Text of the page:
Gov. Jerry Brown’s proposed budget for the year beginning July 1 probably understates California income tax collections by billions of dollars, the Legislature’s non-partisan fiscal analyst said in a report Friday.
The spending plan released Tuesday projected that the state would face a nearly $2 billion shortfall without changes. Some costs have increased, but the main reason for the gap is the administration’s conclusion that revenue from the state’s three main taxes will be $3.2 billion less through June 2018 than was assumed when lawmakers approved the current budget last June.
“The downturn is inevitable,” Brown told reporters Tuesday.
The analyst’s office, though, said Friday there is little sign that such a downturn is imminent. The 3.3 percent growth in personal income tax collections projected in Brown’s budget for 2017-18 is well below the norm for a typical growth year, the LAO said.
That growth rate also is less than one-half the 8 percent average income tax revenue growth from 2009-10 through June 2017, and less than the income growth rates in the past 18 non-recession years. In addition, the report noted that Brown’s proposal assumes a healthy stock market, yet projects that capital gains revenue for California will decline in 2017.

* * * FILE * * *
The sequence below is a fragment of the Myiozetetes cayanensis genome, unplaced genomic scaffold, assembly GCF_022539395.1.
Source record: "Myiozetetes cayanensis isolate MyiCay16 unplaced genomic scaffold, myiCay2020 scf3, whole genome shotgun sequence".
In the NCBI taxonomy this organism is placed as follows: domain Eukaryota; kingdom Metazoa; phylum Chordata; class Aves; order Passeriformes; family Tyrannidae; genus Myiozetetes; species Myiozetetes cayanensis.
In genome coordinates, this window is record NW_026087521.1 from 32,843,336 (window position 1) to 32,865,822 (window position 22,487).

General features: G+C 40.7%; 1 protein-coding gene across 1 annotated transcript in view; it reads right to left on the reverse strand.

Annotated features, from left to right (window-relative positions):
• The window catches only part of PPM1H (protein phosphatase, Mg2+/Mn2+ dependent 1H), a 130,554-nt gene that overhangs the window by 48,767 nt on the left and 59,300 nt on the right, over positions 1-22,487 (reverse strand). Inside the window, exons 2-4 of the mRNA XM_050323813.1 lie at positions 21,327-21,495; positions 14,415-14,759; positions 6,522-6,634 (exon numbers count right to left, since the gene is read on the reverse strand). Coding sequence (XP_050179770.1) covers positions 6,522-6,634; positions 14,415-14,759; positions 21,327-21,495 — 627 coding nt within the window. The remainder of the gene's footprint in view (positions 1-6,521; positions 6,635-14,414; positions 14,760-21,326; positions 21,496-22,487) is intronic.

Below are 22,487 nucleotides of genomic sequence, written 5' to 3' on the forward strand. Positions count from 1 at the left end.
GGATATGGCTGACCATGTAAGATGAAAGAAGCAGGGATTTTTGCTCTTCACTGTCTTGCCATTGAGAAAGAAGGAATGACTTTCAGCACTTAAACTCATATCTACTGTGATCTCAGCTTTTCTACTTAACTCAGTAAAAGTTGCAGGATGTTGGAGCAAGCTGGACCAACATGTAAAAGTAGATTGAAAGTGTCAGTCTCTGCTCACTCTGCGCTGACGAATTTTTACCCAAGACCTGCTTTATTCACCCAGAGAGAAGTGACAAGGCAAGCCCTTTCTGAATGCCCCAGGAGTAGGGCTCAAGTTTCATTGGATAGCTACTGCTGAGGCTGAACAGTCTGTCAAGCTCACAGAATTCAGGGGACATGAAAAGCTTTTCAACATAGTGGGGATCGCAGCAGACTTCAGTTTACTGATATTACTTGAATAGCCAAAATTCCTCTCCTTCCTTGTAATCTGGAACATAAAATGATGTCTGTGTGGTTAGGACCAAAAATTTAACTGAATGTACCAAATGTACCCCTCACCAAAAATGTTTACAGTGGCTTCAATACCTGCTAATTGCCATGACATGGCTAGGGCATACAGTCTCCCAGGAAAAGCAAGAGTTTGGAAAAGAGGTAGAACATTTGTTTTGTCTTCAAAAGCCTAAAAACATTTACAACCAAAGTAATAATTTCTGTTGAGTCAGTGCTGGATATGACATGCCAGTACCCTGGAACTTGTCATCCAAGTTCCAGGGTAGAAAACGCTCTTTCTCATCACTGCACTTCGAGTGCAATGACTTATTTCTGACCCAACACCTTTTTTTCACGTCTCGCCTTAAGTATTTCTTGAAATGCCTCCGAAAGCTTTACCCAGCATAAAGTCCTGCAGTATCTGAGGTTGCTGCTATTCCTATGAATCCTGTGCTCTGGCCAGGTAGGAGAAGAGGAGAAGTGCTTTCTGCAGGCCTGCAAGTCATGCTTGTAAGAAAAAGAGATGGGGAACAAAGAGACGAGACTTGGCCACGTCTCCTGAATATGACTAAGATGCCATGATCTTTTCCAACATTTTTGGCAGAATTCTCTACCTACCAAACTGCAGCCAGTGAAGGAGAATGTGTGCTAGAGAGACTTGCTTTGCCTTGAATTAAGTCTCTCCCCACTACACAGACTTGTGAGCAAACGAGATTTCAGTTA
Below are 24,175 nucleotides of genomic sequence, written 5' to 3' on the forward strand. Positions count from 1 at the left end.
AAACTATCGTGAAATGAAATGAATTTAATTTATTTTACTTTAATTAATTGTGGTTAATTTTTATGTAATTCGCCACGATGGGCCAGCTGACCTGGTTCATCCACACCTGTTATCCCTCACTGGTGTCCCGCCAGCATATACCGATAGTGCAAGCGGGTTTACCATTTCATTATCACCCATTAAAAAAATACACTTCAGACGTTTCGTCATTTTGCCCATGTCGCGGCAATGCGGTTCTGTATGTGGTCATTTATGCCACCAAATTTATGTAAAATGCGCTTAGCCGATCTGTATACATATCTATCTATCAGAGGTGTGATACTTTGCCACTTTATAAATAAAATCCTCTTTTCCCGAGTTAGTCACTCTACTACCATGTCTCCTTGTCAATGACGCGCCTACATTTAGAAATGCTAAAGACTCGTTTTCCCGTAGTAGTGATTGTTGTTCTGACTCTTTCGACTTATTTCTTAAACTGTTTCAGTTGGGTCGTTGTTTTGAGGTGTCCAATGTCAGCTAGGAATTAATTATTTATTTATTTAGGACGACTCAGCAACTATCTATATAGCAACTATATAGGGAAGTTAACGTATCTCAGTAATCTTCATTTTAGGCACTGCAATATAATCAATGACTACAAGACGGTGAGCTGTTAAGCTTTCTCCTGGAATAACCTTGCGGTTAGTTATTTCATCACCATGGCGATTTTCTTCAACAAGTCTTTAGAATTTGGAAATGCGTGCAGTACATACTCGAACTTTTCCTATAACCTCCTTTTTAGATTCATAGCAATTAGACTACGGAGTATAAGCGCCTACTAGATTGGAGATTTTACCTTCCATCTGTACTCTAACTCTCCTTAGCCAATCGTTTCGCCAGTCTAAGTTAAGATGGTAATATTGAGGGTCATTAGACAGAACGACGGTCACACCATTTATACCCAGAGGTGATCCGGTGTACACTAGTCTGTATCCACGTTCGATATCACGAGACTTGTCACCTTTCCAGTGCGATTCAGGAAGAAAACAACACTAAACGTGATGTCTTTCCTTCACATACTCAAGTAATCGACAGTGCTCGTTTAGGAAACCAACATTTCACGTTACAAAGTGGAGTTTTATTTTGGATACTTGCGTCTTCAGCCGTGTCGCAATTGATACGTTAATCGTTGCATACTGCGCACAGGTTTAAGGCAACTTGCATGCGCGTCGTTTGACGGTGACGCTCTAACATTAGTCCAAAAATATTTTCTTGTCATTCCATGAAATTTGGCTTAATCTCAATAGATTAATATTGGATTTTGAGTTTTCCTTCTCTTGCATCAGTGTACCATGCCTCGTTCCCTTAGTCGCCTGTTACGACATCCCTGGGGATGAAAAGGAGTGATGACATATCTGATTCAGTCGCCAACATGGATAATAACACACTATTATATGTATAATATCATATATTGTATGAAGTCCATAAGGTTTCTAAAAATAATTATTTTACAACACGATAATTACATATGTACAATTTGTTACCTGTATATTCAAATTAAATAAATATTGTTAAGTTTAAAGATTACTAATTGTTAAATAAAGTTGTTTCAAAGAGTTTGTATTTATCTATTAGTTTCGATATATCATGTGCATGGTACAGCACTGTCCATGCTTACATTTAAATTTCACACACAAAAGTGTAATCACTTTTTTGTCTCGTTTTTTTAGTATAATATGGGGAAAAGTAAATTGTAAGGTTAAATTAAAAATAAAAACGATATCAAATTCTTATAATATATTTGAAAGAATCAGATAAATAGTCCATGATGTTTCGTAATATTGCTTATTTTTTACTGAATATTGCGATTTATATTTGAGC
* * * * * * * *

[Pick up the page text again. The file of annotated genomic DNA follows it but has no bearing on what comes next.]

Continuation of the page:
“We cannot reconcile these conflicting projections,” the LAO wrote.
The analyst’s office and Brown are on the same page regarding uncertainties about the economy’s future and possible federal government actions. The Legislature, Friday’s report said, may want to increase the state’s total reserves to the $9.4 billion proposed by Brown, or even more.